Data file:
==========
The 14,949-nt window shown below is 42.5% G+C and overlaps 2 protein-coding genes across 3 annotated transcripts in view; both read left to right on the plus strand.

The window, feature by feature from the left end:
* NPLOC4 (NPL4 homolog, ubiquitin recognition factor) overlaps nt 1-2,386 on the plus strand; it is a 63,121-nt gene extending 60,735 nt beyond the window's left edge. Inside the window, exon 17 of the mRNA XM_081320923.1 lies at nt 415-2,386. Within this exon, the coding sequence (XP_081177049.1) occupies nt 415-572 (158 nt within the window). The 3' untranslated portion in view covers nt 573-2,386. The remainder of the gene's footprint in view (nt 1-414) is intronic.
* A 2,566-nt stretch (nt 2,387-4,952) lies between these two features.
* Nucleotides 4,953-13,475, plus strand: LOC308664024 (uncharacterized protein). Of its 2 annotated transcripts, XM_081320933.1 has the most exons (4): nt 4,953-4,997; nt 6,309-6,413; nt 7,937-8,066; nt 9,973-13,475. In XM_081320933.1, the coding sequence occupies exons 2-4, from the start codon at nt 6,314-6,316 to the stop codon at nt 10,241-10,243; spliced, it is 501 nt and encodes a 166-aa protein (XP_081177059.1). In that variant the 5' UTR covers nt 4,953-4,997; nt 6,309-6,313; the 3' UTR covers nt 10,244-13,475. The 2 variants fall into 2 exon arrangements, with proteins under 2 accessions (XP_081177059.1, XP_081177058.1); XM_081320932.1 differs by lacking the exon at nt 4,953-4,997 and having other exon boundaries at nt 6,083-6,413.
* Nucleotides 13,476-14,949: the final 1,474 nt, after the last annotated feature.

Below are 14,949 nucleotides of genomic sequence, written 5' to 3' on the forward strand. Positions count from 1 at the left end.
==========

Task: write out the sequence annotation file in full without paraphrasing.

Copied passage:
The 14,949-nt window shown below is 42.5% G+C and overlaps 2 protein-coding genes across 3 annotated transcripts in view; both read left to right on the plus strand.

The window, feature by feature from the left end:
* NPLOC4 (NPL4 homolog, ubiquitin recognition factor) overlaps nt 1-2,386 on the plus strand; it is a 63,121-nt gene extending 60,735 nt beyond the window's left edge. Inside the window, exon 17 of the mRNA XM_081320923.1 lies at nt 415-2,386. Within this exon, the coding sequence (XP_081177049.1) occupies nt 415-572 (158 nt within the window). The 3' untranslated portion in view covers nt 573-2,386. The remainder of the gene's footprint in view (nt 1-414) is intronic.
* A 2,566-nt stretch (nt 2,387-4,952) lies between these two features.
* Nucleotides 4,953-13,475, plus strand: LOC308664024 (uncharacterized protein). Of its 2 annotated transcripts, XM_081320933.1 has the most exons (4): nt 4,953-4,997; nt 6,309-6,413; nt 7,937-8,066; nt 9,973-13,475. In XM_081320933.1, the coding sequence occupies exons 2-4, from the start codon at nt 6,314-6,316 to the stop codon at nt 10,241-10,243; spliced, it is 501 nt and encodes a 166-aa protein (XP_081177059.1). In that variant the 5' UTR covers nt 4,953-4,997; nt 6,309-6,313; the 3' UTR covers nt 10,244-13,475. The 2 variants fall into 2 exon arrangements, with proteins under 2 accessions (XP_081177059.1, XP_081177058.1); XM_081320932.1 differs by lacking the exon at nt 4,953-4,997 and having other exon boundaries at nt 6,083-6,413.
* Nucleotides 13,476-14,949: the final 1,474 nt, after the last annotated feature.

Below are 14,949 nucleotides of genomic sequence, written 5' to 3' on the forward strand. Positions count from 1 at the left end.